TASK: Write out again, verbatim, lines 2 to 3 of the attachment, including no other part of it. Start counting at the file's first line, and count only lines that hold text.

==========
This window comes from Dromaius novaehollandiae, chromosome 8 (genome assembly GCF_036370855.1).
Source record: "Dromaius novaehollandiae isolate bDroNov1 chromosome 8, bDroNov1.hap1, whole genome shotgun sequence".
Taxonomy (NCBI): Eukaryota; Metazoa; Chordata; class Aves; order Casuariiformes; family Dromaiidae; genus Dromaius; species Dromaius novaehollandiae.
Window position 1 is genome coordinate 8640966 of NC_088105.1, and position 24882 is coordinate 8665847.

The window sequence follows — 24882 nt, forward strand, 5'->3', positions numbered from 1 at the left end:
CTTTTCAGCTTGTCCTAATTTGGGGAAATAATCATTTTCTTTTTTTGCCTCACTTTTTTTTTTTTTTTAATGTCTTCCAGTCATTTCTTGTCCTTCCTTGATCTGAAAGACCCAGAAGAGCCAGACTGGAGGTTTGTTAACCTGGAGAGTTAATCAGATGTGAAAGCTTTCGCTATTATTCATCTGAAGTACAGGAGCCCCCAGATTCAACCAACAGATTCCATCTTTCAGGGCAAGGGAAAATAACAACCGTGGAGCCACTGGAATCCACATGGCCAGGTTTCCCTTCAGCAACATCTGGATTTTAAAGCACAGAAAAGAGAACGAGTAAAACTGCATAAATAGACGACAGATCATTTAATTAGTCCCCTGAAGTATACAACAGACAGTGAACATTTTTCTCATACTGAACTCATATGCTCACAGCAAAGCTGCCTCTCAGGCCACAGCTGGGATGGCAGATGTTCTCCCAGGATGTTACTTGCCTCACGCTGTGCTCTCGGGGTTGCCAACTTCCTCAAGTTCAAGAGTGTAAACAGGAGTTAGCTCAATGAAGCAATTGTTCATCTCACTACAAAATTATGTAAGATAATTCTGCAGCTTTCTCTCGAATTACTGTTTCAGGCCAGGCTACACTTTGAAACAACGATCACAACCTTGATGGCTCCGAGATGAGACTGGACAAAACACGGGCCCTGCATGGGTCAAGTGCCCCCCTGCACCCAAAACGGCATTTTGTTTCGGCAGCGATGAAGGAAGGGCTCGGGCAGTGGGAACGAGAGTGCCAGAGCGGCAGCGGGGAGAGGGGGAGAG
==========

Source record: "Dromaius novaehollandiae isolate bDroNov1 chromosome 8, bDroNov1.hap1, whole genome shotgun sequence".
Taxonomy (NCBI): Eukaryota; Metazoa; Chordata; class Aves; order Casuariiformes; family Dromaiidae; genus Dromaius; species Dromaius novaehollandiae.